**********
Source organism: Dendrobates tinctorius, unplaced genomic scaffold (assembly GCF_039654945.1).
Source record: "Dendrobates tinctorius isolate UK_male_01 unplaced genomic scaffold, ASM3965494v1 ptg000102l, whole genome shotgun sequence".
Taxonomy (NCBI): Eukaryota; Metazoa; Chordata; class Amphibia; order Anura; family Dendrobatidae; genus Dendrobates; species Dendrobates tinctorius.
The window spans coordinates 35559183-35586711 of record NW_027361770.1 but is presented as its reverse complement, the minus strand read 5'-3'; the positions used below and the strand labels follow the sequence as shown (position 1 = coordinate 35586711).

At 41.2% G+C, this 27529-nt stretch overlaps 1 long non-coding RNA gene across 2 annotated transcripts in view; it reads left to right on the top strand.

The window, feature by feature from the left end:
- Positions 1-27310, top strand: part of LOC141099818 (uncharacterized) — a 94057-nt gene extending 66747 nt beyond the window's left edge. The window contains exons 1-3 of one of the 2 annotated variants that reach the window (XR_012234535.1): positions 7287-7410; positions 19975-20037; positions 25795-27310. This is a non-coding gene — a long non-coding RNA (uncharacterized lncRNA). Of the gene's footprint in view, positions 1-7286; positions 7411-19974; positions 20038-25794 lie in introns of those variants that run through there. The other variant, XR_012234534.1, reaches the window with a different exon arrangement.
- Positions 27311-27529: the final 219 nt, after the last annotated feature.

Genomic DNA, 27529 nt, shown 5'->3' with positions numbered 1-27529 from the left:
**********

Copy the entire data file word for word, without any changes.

Source organism: Dendrobates tinctorius, unplaced genomic scaffold (assembly GCF_039654945.1).
Source record: "Dendrobates tinctorius isolate UK_male_01 unplaced genomic scaffold, ASM3965494v1 ptg000102l, whole genome shotgun sequence".
Taxonomy (NCBI): Eukaryota; Metazoa; Chordata; class Amphibia; order Anura; family Dendrobatidae; genus Dendrobates; species Dendrobates tinctorius.
The window spans coordinates 35559183-35586711 of record NW_027361770.1 but is presented as its reverse complement, the minus strand read 5'-3'; the positions used below and the strand labels follow the sequence as shown (position 1 = coordinate 35586711).

At 41.2% G+C, this 27529-nt stretch overlaps 1 long non-coding RNA gene across 2 annotated transcripts in view; it reads left to right on the top strand.

The window, feature by feature from the left end:
- Positions 1-27310, top strand: part of LOC141099818 (uncharacterized) — a 94057-nt gene extending 66747 nt beyond the window's left edge. The window contains exons 1-3 of one of the 2 annotated variants that reach the window (XR_012234535.1): positions 7287-7410; positions 19975-20037; positions 25795-27310. This is a non-coding gene — a long non-coding RNA (uncharacterized lncRNA). Of the gene's footprint in view, positions 1-7286; positions 7411-19974; positions 20038-25794 lie in introns of those variants that run through there. The other variant, XR_012234534.1, reaches the window with a different exon arrangement.
- Positions 27311-27529: the final 219 nt, after the last annotated feature.

Genomic DNA, 27529 nt, shown 5'->3' with positions numbered 1-27529 from the left: